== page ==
Lady Allegra (unfortunately, all I could think of was the allergy medication) Nesbitt did not believe her father, Oxie, a notorious prankster, was serious about taking her and her mother to London for the season to find Allegra a husband. After all, her mother and fatherís only sojourn into London society was a dreadful failure, which resulted in the Nesbitts becoming a laughingstock for blunders that were neither forgotten nor forgiven. But after finding herself in their London house on Grosvenor Square, much to her ostracized motherís consternation, Allegra knew that prank or not, Oxieís quest to find her a husband was not going to come to fruition. They had been in London for a week now, with no invitations of any sort being delivered despite her fatherís appeals to his old society "friends". So when an invitation arrives from their neighbor, Armand Gauthier, Allegra is immediately suspicious as to his motives.
Armand was aware of the Nesbitt familyís reputation, but after seeing the beautiful Allegra and not being overly concerned with societyís approval, he decided to host a ball just so he could invite her. Allegra fears that Armandís intentions behind inviting her family was to make a jest of them, so she enterprisingly pretends to twist her ankle in front of his house in order to meet him and ferret out the true reason behind his invitation. Their meeting is the beginning of a partnership to play a trick on Allegraís father, giving him a taste of his own medicine by "pretending" to be involved in a courtship, a plan that may very well backfire on them since they have both begun to care for each other in earnest!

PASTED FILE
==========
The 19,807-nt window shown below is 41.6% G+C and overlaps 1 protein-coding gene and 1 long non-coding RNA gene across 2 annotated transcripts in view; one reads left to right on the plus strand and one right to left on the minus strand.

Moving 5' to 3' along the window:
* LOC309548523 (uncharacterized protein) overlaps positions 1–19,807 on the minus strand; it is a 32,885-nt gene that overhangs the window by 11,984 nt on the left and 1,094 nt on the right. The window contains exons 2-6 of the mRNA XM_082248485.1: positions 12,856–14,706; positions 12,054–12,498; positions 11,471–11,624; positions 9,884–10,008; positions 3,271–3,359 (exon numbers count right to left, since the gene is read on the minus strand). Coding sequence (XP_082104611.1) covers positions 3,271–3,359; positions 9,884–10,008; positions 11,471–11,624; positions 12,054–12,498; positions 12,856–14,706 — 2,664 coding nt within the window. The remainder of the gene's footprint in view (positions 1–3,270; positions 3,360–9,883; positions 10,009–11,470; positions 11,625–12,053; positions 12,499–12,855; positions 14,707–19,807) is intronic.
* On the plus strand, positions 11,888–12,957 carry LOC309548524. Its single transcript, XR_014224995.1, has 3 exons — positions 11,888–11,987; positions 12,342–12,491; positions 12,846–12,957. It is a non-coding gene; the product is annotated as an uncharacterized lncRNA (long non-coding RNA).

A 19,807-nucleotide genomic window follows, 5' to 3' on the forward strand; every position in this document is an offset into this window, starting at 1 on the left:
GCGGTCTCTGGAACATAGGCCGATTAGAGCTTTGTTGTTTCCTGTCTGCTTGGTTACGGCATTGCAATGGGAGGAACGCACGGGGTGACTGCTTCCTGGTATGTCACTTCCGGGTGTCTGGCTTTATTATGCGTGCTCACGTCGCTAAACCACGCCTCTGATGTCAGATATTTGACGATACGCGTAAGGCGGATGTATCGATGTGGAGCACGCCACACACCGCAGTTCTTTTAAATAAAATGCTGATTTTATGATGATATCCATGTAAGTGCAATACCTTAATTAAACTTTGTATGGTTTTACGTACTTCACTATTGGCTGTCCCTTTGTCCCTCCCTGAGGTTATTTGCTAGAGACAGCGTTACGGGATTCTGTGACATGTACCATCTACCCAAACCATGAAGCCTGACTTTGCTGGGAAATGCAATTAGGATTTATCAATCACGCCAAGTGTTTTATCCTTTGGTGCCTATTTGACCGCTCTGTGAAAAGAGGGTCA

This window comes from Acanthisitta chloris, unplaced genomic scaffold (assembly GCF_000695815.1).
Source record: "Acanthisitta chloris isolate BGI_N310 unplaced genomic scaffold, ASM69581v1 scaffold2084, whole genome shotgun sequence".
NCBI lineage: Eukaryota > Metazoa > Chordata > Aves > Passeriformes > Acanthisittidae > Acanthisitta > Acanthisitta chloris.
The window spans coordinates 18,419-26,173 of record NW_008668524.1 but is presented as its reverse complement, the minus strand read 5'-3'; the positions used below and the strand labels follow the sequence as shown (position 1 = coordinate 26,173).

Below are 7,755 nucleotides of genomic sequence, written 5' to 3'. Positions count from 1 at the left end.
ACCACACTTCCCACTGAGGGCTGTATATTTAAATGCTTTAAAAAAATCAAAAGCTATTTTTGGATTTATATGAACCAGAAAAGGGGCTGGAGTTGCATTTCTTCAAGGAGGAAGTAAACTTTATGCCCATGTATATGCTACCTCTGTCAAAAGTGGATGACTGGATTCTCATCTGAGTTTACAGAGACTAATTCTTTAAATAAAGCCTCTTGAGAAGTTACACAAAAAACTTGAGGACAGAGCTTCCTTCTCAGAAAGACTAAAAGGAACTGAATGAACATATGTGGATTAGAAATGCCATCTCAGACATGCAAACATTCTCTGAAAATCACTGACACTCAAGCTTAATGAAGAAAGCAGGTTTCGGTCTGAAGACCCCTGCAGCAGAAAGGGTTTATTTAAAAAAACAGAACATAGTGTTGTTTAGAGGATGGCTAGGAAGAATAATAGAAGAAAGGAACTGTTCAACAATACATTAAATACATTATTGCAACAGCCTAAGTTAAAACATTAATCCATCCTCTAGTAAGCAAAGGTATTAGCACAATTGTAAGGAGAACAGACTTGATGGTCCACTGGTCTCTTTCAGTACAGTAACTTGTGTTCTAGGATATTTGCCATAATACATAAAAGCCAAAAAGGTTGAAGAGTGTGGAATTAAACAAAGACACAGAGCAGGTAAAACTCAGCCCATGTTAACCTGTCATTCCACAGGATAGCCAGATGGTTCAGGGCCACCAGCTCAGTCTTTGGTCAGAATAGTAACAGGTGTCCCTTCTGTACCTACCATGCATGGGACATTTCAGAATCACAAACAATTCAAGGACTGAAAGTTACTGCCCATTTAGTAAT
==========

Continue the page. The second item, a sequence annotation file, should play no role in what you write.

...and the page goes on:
The Kissing Game is a cute story full of fun pranks that give it a lighthearted appeal. But while the pranks might have been fun, I couldnít help but feel as if they were all a bit juvenile and sometimes just plain silly. However, the mystery behind Armandís past gave the story the seriousness needed to balance out the playfulness. And while the damsel-in-distress ending has been done many times before, it also added a sense of adventure that there before had been missing.
Allegra and Armand were likable and compatible primary characters, and there were also well-written secondary characters with their own romances to add to the tale. I especially enjoyed learning more about Allegraís hired companion, Letty, and the secrets she held. I also appreciated how the epilogue nicely summarized all of the charactersí lives and romances.
If you enjoy your romances on the lighter side, with a playful attitude not to be taken too seriously, you might want to pick up a copy of The Kissing Game.